Dependents: Portraits of 50 Irish People in New York Poorhouses, 1861-1865

Really interesting breakdown by historian Damian Shiels of Irish immigrants in New York Poor Houses in the 1860s. Lots of Irish counties and surnames.

Irish in the American Civil War

On 4th August 1865, an Irish emigrant woman from Cork City gave birth to a baby girl in New York. The child -Mary- had been dealt a tough start to life. Her mother was a pauper, and Mary had entered the world in Richmond County Poor House. Mary’s brother and sister were also paupers, and her mother was described as ‘intemperate’- there were no details regarding her father. Circumstances allowed Mary to be discharged from the Poor House on 12th May 1868, but by 3rd November 1871 she was back in her birthplace. At least she was being given some education, as by 1875 she was able to read. Poor House staff noted that ‘she will soon have to go to service’ and remarked that ‘this child bids fair to be a good servant she is being taught all the requirements of the institution.’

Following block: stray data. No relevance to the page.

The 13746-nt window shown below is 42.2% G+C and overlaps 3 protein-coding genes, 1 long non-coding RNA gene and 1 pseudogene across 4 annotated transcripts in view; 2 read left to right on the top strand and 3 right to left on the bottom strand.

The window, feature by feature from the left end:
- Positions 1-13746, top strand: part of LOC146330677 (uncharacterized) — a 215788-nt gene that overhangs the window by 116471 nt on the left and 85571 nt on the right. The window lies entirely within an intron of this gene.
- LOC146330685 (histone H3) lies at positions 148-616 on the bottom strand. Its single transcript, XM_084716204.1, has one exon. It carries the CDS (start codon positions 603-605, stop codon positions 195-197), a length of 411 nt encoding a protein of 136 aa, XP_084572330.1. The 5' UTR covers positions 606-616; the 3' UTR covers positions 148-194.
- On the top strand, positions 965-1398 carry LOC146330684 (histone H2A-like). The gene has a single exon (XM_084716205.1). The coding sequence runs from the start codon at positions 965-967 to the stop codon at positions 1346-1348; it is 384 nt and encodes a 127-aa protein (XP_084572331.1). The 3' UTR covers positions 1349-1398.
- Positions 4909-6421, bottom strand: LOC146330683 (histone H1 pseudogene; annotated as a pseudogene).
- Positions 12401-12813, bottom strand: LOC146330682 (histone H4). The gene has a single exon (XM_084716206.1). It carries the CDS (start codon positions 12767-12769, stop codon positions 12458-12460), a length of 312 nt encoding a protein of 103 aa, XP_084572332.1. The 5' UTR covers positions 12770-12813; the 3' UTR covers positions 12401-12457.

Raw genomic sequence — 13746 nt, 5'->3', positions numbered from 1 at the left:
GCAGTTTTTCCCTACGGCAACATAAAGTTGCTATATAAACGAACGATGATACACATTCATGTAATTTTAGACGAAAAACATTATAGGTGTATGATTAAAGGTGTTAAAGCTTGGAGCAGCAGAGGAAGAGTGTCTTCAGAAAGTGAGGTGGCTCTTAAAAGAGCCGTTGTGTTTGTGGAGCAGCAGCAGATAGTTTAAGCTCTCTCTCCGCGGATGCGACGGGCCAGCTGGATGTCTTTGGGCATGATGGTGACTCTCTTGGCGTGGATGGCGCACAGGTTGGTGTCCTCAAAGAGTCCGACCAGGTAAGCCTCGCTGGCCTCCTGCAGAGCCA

Underground lodgings for the poor of New York around 1869. Many people who ultimately ended up in Poor Houses would have been familiar with such scenes (Library of Congress) Underground lodgings for the poor of…

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About Eamon

Eamon Loingsigh is the author of the Auld Irishtown trilogy: "Light of the Diddicoy," (Three Rooms Press 2014) and "Exile on Bridge Street," (Three Rooms Press 2016).
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